RO/RO officer killed while using mobile phone during unloading operations

Written by Nick Blenkey
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Image: MAIB

The death of the third officer of a RO/RO during unloading operations in Brocklebank Docks, Liverpool, last May underscores the very real dangers of mobile phone distraction while working on board ship, prompting the U.K. Marine Accident Investigation Branch to publish a maritime industry safety flyer in addition to its detailed report of the accident.

The incident occurred on May 15, 2019 when semi-trailers were being discharged from the Isle of Man registered RO/RO freight ferry, Seatruck Progress.

The ferry’s stern ramp was the only means of access for vehicles and pedestrians. The vessel’s third officer, who was overseeing the cargo operations, was struck and fatally injured by a semi-trailer that was being pushed down the vessel’s stern ramp to the quayside.

Driver’s view ahead when pushing a semi-trailer [Image: MAIB]

The driver of the tractor unit pushing the semi-trailer stopped immediately but the third officer was trapped between the trailer’s rear wheels and was pronounced dead by attending paramedics.

The third officer was talking on his mobile telephone and was facing down the ramp, away from the direction of the semi-trailer’s approach, when he was struck. He probably did not hear the trailer approaching amongst the noise from cargo operations on other decks, and he was standing away from a pedestrian walkway that was painted along the starboard edge of the ramp.

The tractor driver was unable to see the third officer due to the semi-trailer blocking his view ahead and he was not expecting any pedestrians to be on the stern ramp.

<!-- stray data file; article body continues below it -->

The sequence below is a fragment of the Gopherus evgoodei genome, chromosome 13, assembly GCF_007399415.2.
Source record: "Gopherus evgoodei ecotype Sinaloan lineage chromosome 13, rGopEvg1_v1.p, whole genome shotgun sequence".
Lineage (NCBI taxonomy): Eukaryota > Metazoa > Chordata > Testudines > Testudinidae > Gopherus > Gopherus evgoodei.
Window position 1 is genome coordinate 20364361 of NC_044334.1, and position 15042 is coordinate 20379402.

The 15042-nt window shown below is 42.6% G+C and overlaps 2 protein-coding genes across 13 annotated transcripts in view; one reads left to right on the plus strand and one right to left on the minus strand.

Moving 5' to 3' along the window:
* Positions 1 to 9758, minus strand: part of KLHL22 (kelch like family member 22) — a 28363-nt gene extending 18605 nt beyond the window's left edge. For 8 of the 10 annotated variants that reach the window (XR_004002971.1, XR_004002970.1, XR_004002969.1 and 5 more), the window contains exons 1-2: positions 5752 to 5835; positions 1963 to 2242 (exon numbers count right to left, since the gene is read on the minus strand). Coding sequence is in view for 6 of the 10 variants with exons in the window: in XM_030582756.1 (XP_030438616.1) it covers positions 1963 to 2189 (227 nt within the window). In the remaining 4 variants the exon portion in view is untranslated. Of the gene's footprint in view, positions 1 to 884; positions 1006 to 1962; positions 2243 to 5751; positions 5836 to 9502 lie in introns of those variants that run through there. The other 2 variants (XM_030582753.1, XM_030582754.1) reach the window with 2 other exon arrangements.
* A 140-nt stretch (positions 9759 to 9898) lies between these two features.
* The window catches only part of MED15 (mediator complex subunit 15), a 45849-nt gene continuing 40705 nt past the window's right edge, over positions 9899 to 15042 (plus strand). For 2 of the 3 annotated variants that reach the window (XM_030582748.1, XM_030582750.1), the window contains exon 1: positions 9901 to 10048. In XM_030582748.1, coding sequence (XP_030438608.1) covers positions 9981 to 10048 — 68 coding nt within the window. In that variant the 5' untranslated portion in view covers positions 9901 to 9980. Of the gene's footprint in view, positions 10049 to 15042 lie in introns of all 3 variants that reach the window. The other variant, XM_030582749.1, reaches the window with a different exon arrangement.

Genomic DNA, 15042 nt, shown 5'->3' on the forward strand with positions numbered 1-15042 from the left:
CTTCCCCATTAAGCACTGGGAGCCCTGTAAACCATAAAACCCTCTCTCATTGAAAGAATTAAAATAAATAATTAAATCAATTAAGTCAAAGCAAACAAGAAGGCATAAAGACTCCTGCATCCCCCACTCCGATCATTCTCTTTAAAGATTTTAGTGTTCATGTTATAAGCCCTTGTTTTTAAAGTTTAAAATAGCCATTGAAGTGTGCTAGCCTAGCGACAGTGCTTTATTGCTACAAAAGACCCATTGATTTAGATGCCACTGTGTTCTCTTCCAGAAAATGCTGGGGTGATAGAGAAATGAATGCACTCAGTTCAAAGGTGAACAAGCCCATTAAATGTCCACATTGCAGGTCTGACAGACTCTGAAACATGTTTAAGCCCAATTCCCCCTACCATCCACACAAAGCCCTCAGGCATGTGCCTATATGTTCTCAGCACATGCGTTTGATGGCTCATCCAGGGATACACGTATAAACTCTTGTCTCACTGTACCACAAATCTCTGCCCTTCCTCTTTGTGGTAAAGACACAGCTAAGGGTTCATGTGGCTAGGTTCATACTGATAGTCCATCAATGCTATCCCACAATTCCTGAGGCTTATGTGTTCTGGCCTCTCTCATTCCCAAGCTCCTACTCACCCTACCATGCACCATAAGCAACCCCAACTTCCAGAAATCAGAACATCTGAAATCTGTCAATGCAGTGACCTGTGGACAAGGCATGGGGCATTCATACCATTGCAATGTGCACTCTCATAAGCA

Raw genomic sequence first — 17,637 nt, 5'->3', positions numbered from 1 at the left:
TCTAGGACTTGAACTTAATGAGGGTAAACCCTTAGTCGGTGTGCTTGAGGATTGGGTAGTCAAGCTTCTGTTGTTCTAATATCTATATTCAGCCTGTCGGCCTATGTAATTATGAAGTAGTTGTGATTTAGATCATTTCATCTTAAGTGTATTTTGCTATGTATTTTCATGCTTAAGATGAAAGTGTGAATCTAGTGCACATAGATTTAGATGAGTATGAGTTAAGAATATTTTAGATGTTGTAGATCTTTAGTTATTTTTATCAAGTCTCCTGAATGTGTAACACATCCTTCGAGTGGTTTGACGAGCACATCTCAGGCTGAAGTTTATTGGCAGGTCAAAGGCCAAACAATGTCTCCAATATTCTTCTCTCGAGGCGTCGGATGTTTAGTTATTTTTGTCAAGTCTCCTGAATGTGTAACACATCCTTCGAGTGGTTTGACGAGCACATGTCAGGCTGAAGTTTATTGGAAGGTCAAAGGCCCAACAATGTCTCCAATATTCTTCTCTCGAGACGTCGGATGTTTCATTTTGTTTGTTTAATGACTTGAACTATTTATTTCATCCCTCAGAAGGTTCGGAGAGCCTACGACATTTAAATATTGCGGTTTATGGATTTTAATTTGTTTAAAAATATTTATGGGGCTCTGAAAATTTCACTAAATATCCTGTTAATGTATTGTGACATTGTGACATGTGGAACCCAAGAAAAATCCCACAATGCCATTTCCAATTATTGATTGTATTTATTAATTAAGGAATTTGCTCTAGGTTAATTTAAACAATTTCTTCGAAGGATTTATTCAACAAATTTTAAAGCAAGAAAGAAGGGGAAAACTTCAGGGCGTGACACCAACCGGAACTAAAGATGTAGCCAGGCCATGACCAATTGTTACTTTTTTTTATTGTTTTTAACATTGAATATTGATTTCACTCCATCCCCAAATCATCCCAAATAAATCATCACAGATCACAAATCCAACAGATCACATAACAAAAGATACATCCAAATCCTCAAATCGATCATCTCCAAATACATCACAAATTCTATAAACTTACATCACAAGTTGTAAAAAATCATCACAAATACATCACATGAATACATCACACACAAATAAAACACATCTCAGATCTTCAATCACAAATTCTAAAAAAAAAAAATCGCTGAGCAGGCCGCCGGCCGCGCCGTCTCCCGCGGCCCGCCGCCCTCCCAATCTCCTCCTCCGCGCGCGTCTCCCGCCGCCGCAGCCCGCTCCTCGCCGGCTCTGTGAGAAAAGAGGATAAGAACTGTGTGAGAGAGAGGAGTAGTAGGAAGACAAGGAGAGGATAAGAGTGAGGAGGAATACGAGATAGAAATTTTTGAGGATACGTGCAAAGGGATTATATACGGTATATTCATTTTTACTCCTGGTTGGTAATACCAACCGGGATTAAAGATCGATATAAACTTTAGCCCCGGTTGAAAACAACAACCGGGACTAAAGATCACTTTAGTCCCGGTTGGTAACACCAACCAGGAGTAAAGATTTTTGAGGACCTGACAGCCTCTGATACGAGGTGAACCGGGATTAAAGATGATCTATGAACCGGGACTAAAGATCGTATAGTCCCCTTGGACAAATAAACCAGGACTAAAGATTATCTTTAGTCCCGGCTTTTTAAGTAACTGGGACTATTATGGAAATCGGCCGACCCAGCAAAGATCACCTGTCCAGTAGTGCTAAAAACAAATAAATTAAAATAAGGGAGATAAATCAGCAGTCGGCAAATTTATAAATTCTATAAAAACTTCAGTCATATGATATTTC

• “Smartphone zombie” and “smombie” are used in popular culture to describe pedestrians who walk slowly and without attention to their surroundings because they are focused on their smartphones. Seafarers are not immune from such effects and, although mobile telephones provide a ready means of contact with friends and family, their use on working decks and other workspaces on board ships is a distraction and is potentially hazardous.
  • When the stern ramp is the only means of access for pedestrians and vehicles, it is clear in the applicable codes of practice that either a protected walkway or other means of segregating vehicles and pedestrians is provided. Procedures based on a policy of ‘see and be seen’ are fraught with danger.
  • Painted walkways on vehicle ramps and decks that are not protected are liable to be encroached upon by vehicles and are not safe unless other measures to control pedestrian access and vehicular traffic are also implemented. They are even less safe if they are not used.


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